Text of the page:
Smokey Burgess-Last Hurrah in Pittsburgh I

In 1964, the Philadelphia Phillies had a 6 1/2 game lead over the second place Cincinnati Redlegs with 13 games to go. The team then lost 10 consecutive games and finished in a second place tie with Reds.  St. Louis won the National Leauge Pennant and defeated the New York Yankees in the World Series.  There was one critical game in 1964 on August 28th,  at Forbes Field in Pittsburgh.  It was tight crisp and well played that Friday night.   Pirate Pitcher Joe Gibbon was matching Phillies’ ace Jim Bunting with a scoreless tie through seven innings.

Philadelphia scored two runs in the top of the eighth and for a 2 to 0 lead going into the last of the ninth.  Then things came apart for the Phillies:

–Jerry Lynch and Bill Virdon hit singles,

–Willie Stargell looped a well place single and a run scored cutting Philadelphia’s lead to  2 to 1 ;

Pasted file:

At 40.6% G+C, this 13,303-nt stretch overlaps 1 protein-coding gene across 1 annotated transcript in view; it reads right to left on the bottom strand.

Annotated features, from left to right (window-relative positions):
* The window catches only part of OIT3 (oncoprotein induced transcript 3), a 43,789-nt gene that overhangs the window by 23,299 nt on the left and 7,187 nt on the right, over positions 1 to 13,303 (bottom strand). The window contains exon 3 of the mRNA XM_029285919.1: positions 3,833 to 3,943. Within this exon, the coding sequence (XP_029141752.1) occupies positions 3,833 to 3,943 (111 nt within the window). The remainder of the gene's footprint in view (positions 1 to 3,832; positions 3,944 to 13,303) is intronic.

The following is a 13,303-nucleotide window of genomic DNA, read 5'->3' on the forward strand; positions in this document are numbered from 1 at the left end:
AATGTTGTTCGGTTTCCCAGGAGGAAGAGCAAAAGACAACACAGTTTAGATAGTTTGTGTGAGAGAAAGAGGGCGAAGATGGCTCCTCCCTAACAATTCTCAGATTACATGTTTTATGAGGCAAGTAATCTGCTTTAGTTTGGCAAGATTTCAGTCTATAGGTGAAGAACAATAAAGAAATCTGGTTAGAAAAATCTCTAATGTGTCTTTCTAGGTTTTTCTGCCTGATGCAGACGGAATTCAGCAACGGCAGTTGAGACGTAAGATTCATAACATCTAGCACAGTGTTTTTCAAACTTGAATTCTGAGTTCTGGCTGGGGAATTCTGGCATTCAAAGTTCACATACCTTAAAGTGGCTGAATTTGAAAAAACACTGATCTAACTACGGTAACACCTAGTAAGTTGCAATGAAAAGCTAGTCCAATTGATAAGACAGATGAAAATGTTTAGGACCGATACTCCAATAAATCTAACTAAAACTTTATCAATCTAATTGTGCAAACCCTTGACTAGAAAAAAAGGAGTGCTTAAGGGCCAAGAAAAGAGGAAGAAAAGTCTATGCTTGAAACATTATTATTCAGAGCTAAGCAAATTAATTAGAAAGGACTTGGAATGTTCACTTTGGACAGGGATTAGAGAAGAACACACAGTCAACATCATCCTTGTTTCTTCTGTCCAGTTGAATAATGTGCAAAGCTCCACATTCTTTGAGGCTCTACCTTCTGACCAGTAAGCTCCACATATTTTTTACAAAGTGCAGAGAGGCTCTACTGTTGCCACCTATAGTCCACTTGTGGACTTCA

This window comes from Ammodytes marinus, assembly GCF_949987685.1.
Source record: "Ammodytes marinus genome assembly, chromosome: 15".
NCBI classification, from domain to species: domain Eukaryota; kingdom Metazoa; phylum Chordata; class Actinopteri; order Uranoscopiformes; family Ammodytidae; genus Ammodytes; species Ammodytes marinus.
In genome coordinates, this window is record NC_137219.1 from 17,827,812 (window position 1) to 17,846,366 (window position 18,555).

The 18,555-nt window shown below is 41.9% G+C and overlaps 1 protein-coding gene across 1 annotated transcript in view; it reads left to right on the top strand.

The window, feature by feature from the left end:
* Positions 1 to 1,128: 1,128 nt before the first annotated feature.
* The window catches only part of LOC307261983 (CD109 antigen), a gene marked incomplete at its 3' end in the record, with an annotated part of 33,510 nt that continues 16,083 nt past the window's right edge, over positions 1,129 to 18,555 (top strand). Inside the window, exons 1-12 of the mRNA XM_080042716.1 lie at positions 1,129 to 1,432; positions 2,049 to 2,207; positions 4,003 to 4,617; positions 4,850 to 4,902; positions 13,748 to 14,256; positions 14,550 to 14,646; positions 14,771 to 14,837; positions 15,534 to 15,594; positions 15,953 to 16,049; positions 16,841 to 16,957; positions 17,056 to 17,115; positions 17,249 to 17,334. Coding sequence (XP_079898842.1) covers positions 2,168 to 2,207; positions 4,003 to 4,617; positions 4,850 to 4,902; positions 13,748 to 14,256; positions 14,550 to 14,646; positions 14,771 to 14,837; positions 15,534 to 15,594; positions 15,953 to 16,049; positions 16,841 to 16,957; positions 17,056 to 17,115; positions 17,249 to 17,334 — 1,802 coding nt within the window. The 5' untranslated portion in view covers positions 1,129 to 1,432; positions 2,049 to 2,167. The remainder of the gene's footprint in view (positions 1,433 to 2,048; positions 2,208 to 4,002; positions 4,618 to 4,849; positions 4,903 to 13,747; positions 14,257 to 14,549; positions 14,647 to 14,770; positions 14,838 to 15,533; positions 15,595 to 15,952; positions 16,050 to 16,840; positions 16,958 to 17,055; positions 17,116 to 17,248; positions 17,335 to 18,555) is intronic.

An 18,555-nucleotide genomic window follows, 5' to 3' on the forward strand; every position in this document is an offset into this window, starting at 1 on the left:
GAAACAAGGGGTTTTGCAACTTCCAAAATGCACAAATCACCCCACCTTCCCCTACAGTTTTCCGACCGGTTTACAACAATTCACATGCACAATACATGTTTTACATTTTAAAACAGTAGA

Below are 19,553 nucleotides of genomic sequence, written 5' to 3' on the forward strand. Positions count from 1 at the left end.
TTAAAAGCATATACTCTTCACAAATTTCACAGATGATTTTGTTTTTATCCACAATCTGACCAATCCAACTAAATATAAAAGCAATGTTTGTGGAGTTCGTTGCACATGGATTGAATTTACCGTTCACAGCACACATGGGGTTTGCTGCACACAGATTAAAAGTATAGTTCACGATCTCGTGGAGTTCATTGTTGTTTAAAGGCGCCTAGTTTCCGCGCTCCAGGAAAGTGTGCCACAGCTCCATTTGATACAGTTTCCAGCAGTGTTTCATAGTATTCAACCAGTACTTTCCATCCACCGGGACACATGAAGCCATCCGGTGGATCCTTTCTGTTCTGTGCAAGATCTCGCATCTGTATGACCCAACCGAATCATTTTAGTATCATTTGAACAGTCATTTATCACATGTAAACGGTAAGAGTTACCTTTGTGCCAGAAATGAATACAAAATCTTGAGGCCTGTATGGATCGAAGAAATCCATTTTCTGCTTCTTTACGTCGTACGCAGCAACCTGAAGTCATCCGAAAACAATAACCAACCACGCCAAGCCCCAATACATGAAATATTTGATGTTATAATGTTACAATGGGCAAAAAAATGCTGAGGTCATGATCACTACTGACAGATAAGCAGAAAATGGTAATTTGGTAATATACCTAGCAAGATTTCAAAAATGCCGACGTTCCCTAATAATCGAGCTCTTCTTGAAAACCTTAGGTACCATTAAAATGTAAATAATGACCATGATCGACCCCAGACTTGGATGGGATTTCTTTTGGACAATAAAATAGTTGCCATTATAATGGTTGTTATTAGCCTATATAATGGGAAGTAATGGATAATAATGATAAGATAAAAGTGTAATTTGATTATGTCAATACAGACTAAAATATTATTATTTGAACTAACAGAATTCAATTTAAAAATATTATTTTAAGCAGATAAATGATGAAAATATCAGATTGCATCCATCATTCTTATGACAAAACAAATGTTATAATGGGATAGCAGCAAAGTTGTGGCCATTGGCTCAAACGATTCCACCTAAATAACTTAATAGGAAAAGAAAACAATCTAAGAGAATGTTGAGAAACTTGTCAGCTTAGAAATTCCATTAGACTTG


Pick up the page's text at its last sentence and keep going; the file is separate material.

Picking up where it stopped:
Up to the plate stepped  Smokey Burgess, a player on the down side of a great career.   Sportcasters called him the rolly polly batting prodigy.  Burgess had a unique ability to adapt himself to evey pitch.  He almost never went into a slump and was a great clutch hitter.  Finally in 1959, after eight years in the major leauges, Burgess got credit for being  good defensively.  He had only been first string catcher in one year-1955.  It was amazing how a man, bordering on being rotund,  could hit so well.  When not in the starting line up, Burgess was a dependable pinch hitter.

Smokey’s only drawback was  that, even for catcher, he was very slow.  Being pulled out of game for pinch runner was quite common for Burgess. Smokey rarely stole a base or beat out an infield hit.  Even so, Burgess had a lifetime batting average of .296 with 126 home runs and 673 runs batted in.  Now back to the game.  Burgess had in late August only one home run and a meager .240 batting average. This was  88 points below his average two years before.  In 1963, the Pittsburgh Pirates obtained Jim Pagliaroni from Boston and JP became the first string catchcer. More Later.

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